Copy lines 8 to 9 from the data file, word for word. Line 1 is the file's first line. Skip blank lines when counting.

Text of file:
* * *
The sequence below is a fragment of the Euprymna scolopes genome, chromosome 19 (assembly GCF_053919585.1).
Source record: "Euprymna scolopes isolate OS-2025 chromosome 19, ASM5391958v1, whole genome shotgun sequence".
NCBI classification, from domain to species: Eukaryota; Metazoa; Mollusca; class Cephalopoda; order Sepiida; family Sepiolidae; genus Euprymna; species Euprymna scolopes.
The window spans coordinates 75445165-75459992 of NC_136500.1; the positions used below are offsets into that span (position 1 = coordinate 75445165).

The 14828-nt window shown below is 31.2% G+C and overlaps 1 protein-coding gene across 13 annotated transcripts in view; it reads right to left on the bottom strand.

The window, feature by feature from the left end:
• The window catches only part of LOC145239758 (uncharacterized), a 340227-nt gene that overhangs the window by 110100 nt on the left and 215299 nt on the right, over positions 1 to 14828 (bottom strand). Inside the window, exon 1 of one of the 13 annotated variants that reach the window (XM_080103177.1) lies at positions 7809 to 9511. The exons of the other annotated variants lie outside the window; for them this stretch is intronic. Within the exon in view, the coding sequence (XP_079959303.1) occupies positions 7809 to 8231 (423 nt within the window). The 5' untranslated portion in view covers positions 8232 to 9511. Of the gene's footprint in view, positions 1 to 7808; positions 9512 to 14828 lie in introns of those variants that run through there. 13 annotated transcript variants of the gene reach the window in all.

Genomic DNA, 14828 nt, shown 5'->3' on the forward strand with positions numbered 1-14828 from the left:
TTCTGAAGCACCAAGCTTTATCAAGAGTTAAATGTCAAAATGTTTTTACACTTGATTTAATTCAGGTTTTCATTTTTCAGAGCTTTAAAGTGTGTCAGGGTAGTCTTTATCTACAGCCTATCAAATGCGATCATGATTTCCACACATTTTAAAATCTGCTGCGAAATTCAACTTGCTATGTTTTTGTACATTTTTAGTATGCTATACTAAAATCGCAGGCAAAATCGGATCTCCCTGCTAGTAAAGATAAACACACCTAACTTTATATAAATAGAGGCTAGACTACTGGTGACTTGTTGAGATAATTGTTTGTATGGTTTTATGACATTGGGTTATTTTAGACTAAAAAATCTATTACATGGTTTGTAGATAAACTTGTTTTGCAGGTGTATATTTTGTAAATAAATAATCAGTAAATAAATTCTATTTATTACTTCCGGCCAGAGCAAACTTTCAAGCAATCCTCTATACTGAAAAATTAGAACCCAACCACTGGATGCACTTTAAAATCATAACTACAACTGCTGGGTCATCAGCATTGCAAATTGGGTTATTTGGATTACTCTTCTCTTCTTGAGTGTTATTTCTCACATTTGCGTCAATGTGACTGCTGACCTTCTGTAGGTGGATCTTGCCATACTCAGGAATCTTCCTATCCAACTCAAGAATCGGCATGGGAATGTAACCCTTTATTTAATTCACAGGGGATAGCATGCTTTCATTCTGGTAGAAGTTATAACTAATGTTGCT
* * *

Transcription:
Genomic DNA, 14828 nt, shown 5'->3' on the forward strand with positions numbered 1-14828 from the left:
TTCTGAAGCACCAAGCTTTATCAAGAGTTAAATGTCAAAATGTTTTTACACTTGATTTAATTCAGGTTTTCATTTTTCAGAGCTTTAAAGTGTGTCAGGGTAGTCTTTATCTACAGCCTATCAAATGCGATCATGATTTCCACACATTTTAAAATCTGCTGCGAAATTCAACTTGCTATGTTTTTGTACATTTTTAGTATGCTATACTAAAATCGCAGGCAAAATCGGATCTCCCTGCTAGTAAAGATAAACACACCTAACTTTATATAAATAGAGGCTAGACTACTGGTGACTTGTTGAGATAATTGTTTGTATGGTTTTATGACATTGGGTTATTTTAGACTAAAAAATCTATTACATGGTTTGTAGATAAACTTGTTTTGCAGGTGTATATTTTGTAAATAAATAATCAGTAAATAAATTCTATTTATTACTTCCGGCCAGAGCAAACTTTCAAGCAATCCTCTATACTGAAAAATTAGAACCCAACCACTGGATGCACTTTAAAATCATAACTACAACTGCTGGGTCATCAGCATTGCAAATTGGGTTATTTGGATTACTCTTCTCTTCTTGAGTGTTATTTCTCACATTTGCGTCAATGTGACTGCTGACCTTCTGTAGGTGGATCTTGCCATACTCAGGAATCTTCCTATCCAACTCAAGAATCGGCATGGGAATGTAACCCTTTATTTAATTCACAGGGGATAGCATGCTTTCATTCTGGTAGAAGTTATAACTAATGTTGCT